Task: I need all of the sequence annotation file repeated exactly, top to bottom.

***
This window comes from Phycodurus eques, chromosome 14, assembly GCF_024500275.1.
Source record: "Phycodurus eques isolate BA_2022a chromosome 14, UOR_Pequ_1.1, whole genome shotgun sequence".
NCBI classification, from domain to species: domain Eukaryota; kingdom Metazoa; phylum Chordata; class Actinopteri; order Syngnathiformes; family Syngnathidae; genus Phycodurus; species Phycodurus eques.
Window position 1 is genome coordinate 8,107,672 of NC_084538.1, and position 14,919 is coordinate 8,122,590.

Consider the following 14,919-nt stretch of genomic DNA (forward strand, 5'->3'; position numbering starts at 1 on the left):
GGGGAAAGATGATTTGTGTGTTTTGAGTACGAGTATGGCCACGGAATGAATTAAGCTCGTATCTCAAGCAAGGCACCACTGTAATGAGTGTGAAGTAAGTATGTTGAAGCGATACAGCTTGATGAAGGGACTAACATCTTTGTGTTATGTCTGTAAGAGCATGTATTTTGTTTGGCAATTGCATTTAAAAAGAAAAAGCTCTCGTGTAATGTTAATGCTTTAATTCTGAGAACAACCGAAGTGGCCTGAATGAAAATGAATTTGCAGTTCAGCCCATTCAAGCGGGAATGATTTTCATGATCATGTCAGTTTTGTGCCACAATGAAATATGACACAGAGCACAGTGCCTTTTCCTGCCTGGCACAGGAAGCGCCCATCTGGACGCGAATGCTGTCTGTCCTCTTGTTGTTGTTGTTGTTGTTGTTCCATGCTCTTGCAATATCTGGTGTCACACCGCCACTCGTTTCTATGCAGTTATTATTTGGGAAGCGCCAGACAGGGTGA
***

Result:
This window comes from Phycodurus eques, chromosome 14, assembly GCF_024500275.1.
Source record: "Phycodurus eques isolate BA_2022a chromosome 14, UOR_Pequ_1.1, whole genome shotgun sequence".
NCBI classification, from domain to species: domain Eukaryota; kingdom Metazoa; phylum Chordata; class Actinopteri; order Syngnathiformes; family Syngnathidae; genus Phycodurus; species Phycodurus eques.
Window position 1 is genome coordinate 8,107,672 of NC_084538.1, and position 14,919 is coordinate 8,122,590.

Consider the following 14,919-nt stretch of genomic DNA (forward strand, 5'->3'; position numbering starts at 1 on the left):
GGGGAAAGATGATTTGTGTGTTTTGAGTACGAGTATGGCCACGGAATGAATTAAGCTCGTATCTCAAGCAAGGCACCACTGTAATGAGTGTGAAGTAAGTATGTTGAAGCGATACAGCTTGATGAAGGGACTAACATCTTTGTGTTATGTCTGTAAGAGCATGTATTTTGTTTGGCAATTGCATTTAAAAAGAAAAAGCTCTCGTGTAATGTTAATGCTTTAATTCTGAGAACAACCGAAGTGGCCTGAATGAAAATGAATTTGCAGTTCAGCCCATTCAAGCGGGAATGATTTTCATGATCATGTCAGTTTTGTGCCACAATGAAATATGACACAGAGCACAGTGCCTTTTCCTGCCTGGCACAGGAAGCGCCCATCTGGACGCGAATGCTGTCTGTCCTCTTGTTGTTGTTGTTGTTGTTGTTCCATGCTCTTGCAATATCTGGTGTCACACCGCCACTCGTTTCTATGCAGTTATTATTTGGGAAGCGCCAGACAGGGTGA